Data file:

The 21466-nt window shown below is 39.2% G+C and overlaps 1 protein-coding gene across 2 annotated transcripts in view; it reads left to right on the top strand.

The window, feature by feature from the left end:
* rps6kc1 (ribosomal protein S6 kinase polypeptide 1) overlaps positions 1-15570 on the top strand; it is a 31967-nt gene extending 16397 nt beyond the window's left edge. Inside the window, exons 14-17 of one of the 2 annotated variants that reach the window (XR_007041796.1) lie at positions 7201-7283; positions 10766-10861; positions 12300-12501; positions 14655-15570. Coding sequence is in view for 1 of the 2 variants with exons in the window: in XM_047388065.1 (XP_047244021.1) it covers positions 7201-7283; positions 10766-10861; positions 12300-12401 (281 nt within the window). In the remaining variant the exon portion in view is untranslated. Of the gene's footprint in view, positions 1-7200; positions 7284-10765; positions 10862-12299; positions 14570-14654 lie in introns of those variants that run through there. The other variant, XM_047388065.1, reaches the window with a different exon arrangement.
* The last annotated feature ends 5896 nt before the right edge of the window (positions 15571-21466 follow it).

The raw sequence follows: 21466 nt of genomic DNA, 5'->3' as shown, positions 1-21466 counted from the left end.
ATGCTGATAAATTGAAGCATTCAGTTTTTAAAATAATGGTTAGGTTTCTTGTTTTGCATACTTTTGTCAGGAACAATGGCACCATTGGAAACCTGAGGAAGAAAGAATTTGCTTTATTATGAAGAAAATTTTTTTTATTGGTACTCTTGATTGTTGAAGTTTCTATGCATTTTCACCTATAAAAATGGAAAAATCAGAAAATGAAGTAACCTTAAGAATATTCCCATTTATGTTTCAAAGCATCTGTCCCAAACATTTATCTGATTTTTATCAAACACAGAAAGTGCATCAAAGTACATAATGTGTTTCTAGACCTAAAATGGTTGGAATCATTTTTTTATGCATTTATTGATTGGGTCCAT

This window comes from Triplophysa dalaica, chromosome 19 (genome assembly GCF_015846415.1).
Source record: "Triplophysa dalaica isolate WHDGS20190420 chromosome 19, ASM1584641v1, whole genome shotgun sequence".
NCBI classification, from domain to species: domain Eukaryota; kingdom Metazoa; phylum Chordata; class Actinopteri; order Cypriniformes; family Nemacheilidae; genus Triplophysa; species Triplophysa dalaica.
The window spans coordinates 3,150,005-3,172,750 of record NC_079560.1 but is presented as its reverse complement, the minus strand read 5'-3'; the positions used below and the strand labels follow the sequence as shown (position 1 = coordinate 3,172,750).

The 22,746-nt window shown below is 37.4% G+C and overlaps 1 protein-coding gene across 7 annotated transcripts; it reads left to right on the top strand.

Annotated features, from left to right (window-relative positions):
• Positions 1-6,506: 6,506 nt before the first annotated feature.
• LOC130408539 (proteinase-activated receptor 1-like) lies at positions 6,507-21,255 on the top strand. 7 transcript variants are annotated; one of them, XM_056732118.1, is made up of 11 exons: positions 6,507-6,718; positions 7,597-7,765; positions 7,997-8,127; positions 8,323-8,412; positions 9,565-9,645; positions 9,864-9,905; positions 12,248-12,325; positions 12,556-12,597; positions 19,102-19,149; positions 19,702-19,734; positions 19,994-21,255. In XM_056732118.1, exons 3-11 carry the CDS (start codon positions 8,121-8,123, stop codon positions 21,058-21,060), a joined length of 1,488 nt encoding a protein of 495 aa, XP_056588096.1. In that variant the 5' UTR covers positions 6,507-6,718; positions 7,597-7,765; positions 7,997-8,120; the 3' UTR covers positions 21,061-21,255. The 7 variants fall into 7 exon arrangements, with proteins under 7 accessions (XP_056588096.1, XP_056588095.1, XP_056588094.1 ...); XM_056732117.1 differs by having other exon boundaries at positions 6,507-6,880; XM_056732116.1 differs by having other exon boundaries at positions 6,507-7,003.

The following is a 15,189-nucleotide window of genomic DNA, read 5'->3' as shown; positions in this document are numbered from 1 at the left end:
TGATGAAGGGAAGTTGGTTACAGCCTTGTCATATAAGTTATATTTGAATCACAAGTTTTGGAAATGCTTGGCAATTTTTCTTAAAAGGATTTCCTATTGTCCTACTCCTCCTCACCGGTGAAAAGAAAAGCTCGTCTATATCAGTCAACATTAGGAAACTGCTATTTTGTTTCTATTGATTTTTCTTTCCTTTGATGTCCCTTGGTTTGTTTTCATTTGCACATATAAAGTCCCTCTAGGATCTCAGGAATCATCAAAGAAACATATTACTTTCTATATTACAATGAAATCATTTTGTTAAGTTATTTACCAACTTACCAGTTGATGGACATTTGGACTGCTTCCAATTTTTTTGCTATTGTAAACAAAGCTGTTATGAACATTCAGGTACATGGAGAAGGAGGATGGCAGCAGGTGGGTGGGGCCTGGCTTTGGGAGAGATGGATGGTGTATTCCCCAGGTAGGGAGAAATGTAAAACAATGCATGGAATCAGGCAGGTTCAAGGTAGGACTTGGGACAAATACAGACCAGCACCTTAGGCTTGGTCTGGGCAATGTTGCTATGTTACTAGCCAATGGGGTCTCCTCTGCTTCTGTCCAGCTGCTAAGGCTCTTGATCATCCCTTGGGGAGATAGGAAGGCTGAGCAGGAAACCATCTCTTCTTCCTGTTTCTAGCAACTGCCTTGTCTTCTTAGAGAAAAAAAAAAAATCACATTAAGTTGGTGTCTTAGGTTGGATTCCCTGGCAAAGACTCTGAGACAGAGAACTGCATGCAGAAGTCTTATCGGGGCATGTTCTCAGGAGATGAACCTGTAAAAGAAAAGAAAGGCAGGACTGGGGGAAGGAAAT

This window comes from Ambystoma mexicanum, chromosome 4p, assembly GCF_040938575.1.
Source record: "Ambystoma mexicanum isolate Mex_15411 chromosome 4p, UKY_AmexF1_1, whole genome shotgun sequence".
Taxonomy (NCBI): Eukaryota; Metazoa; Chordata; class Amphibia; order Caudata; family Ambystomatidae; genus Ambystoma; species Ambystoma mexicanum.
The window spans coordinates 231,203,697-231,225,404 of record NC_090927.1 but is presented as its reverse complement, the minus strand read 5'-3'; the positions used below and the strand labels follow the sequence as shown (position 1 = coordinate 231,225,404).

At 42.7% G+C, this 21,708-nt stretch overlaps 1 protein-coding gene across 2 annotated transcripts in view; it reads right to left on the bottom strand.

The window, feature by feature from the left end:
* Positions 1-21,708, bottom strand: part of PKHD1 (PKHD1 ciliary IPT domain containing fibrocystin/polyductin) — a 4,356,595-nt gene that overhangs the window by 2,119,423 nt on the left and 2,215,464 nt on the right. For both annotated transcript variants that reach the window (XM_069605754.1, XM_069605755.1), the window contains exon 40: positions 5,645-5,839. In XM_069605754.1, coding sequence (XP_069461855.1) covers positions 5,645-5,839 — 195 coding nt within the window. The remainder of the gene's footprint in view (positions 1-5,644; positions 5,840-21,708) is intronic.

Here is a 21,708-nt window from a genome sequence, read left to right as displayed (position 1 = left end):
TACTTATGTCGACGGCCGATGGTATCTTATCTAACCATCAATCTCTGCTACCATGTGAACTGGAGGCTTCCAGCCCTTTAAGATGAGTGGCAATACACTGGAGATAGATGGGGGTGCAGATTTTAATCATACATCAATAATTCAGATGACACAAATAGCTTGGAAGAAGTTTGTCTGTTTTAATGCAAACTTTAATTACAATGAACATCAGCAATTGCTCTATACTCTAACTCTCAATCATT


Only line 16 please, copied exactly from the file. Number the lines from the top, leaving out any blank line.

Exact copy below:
TGATGAAGGGAAGTTGGTTACAGCCTTGTCATATAAGTTATATTTGAATCACAAGTTTTGGAAATGCTTGGCAATTTTTCTTAAAAGGATTTCCTATTGTCCTACTCCTCCTCACCGGTGAAAAGAAAAGCTCGTCTATATCAGTCAACATTAGGAAACTGCTATTTTGTTTCTATTGATTTTTCTTTCCTTTGATGTCCCTTGGTTTGTTTTCATTTGCACATATAAAGTCCCTCTAGGATCTCAGGAATCATCAAAGAAACATATTACTTTCTATATTACAATGAAATCATTTTGTTAAGTTATTTACCAACTTACCAGTTGATGGACATTTGGACTGCTTCCAATTTTTTTGCTATTGTAAACAAAGCTGTTATGAACATTCAGGTACATGGAGAAGGAGGATGGCAGCAGGTGGGTGGGGCCTGGCTTTGGGAGAGATGGATGGTGTATTCCCCAGGTAGGGAGAAATGTAAAACAATGCATGGAATCAGGCAGGTTCAAGGTAGGACTTGGGACAAATACAGACCAGCACCTTAGGCTTGGTCTGGGCAATGTTGCTATGTTACTAGCCAATGGGGTCTCCTCTGCTTCTGTCCAGCTGCTAAGGCTCTTGATCATCCCTTGGGGAGATAGGAAGGCTGAGCAGGAAACCATCTCTTCTTCCTGTTTCTAGCAACTGCCTTGTCTTCTTAGAGAAAAAAAAAAAATCACATTAAGTTGGTGTCTTAGGTTGGATTCCCTGGCAAAGACTCTGAGACAGAGAACTGCATGCAGAAGTCTTATCGGGGCATGTTCTCAGGAGATGAACCTGTAAAAGAAAAGAAAGGCAGGACTGGGGGAAGGAAAT